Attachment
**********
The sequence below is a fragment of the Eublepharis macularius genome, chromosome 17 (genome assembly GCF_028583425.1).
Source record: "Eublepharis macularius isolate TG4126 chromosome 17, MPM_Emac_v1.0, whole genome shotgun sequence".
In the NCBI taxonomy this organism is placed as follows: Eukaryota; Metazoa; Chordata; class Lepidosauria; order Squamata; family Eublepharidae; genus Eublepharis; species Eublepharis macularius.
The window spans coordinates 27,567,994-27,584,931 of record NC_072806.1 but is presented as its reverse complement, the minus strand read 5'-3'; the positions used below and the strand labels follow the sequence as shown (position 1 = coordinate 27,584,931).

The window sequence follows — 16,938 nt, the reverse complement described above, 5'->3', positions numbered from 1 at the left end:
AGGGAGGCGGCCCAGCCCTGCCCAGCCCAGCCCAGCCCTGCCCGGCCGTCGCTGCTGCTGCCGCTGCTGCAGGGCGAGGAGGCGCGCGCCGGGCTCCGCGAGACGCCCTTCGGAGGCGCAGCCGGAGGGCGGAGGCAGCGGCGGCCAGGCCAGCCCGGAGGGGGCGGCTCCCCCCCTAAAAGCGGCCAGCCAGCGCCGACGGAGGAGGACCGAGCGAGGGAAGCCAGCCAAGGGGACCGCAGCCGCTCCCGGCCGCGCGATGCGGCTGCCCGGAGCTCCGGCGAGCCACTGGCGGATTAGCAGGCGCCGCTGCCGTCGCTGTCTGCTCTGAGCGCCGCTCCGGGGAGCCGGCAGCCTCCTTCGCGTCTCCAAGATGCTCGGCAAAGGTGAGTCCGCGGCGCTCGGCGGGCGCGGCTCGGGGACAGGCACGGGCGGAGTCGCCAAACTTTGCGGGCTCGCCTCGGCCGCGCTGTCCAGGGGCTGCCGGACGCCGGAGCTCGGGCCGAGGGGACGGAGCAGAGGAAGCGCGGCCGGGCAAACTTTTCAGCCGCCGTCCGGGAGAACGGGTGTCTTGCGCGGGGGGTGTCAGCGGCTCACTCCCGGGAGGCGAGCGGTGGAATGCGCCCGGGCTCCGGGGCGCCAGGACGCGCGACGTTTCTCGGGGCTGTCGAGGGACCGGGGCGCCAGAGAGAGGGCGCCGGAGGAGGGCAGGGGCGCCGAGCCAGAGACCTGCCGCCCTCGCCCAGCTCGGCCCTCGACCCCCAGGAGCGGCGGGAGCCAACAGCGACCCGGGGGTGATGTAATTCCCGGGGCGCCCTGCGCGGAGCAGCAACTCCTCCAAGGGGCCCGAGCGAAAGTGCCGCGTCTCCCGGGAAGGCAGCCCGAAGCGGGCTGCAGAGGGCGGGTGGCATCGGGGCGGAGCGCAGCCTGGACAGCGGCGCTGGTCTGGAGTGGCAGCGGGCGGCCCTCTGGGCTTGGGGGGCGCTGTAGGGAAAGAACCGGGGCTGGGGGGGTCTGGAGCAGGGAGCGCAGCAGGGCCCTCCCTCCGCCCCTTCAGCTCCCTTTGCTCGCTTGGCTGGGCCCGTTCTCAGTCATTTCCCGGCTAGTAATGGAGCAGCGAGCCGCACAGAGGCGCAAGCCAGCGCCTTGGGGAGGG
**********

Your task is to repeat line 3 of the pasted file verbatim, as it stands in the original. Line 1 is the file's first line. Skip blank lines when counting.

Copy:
In the NCBI taxonomy this organism is placed as follows: Eukaryota; Metazoa; Chordata; class Lepidosauria; order Squamata; family Eublepharidae; genus Eublepharis; species Eublepharis macularius.